Republicans are a curious, mercurial lot.
They claim to really loathe and despise the government because “it never works,” and yet you can’t help but notice a whole heaping helping of them lined up every election season to run for office. I’ve always wondered if they hate government so much why they bother running at all, but another really fascinating quirk in Republicans is their vacillating nature toward executive experience. When Barack Obama was running against Senator John “I Don’t Need Viagra Because I Have Warfare” McCain, the big knock on him was that he was a “junior Senator who used to be a community organizer” and would therefore be a terrible neophyte in the White House and lead us to degradation and ruination.
So how come they stacked their candidate pool this year with people that have either the same amount of executive experience, or even less than Obama? Oh, right, because they’re silly hypocrites. But let’s examine this a bit further.
While you have former governors like Christ Christie (NJ), John Kasich (OH), and Jeb! (FL), running for the GOP’s nomination, the overwhelming majority of the candidates are either Senators who have been in office for about the same time Obama had been, or they are literally not even politicians at all, and have never, ever held an elected office. I’m starting to really believe that the reason Republicans don’t think government work is that they don’t understand the concept of “you get who you vote for.” In other words, it’s a garbage in, garbage out proposition; a self-fulfilling prophecy of corrupt politicians more concerned with their campaign coffers and post-political K Street careers than they are with, oh you know, serving the people and shit.
Ted Cruz was elected to the Senate in 2010, as was Marco Rubio. They both rode in on the Tea Party wave, which makes the preference of some establishment Republicans for Rubio all the more hilarious to me. But regardless, while Obama never finished out his first official term in the Senate — as he had been elected to the presidency — the truth is that Rubio and Cruz are literally just wrapping up theirs. If anyone is seriously going to argue that Rubio or Cruz are now more qualified to be president than Obama was in 2008, I’d love to hear the argument, because it’s been awihle since I willingly exposed myself to nonsensical verbal diarrhea.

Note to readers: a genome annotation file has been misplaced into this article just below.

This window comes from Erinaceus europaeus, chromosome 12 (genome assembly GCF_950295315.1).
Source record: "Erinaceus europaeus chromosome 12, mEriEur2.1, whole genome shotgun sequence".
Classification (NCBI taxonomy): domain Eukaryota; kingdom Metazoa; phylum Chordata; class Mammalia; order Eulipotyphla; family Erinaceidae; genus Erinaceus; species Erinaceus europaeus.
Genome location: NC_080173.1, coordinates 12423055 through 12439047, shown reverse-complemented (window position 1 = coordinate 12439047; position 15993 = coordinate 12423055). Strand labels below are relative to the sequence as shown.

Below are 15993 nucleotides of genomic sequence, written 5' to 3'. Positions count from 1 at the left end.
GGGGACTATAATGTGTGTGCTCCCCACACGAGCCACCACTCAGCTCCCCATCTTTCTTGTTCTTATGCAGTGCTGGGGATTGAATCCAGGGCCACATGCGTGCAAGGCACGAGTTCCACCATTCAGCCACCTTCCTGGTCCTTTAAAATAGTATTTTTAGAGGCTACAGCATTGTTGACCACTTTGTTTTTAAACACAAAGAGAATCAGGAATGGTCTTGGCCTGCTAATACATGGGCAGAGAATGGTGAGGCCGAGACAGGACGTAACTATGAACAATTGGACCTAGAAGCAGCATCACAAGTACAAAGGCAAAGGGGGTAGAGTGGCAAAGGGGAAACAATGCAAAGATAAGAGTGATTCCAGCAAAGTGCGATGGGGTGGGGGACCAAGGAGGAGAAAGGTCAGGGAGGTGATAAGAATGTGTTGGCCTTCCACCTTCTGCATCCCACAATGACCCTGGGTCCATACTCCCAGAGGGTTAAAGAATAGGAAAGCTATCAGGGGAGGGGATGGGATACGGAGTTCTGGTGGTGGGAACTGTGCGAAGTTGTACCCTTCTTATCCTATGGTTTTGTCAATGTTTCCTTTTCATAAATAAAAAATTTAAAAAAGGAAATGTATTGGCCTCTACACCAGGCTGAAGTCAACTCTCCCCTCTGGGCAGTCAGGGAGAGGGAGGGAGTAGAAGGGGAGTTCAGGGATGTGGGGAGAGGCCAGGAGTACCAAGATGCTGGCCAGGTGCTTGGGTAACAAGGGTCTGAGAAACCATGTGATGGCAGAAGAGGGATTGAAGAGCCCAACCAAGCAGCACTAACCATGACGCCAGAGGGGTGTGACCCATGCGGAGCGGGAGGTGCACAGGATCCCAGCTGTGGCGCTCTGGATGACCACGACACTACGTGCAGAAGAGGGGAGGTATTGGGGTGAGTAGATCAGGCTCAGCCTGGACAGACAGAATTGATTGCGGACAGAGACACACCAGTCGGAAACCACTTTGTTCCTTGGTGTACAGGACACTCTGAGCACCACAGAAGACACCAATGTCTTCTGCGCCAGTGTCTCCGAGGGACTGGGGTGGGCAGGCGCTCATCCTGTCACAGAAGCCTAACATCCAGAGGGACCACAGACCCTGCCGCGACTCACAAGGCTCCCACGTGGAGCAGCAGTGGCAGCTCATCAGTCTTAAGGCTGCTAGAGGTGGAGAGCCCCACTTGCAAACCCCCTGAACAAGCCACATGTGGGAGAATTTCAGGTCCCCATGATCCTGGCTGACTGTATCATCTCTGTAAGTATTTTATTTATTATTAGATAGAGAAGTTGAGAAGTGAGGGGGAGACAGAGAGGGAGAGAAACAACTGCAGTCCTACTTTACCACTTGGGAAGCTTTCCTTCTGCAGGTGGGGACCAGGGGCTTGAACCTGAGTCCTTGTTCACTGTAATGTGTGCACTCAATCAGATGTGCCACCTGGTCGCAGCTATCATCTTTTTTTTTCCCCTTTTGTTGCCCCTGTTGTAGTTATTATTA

Then of course you have the candidates that are very popular among Republican base voters that have never, ever held a public office. Donald Trump? He’s a billionaire real estate mogul turned reality-TV star. Dr. Ben Carson, while an accomplished brain surgeon (because irony isn’t a finite resource after all), has never run for or won an election, maybe even for class hall monitor. Then you have Carly “The Baby Smiled at Me” Fiorina, whose main claim to fame seems to be that she lost a California Senate race and also totally tanked Hewlett-Packard, which of course totally makes sense why you’d put her in charge of the entire fucking country, right? Right.
Republicans aren’t alone in being hypocritical from time to time, it’s just that it’s so much easier to call them out for it because it’s usually so damn glaring. For instance, the trope about Obama’s lack of experience juxtaposed against their sycophantic devotion to Cruz, Rubio, or Trump. Of course, this is a party that idolizes Ronald Reagan, who had been California’s governor, but hadn’t exactly achieved some stellar record of success that would make one think he was ready to lead the damn nation, so we shouldn’t be at all surprised that people who are just as, um, qualified, to be Commander in Chief are garnering support from Republicans now.
Undoubtedly, having someone with experience making decisions and dealing with the consequences is a good thing in the White House. Just how much experience of that kind that Obama had prior to 2009 is hard to quantify. But clearly his judgment, despite what Republicans say, is at least sound enough to not start an illegal war and to not keep taxes artificially low in a vain attempt to salvage Trickle Down economics.
Essentially, Republican primary voters are now choosing between bombastic, mendacious fools with some experience in politics, and bombastic, mendacious fools with no political experience. And before you close this piece with a snicker, just remember: They vote. They always vote.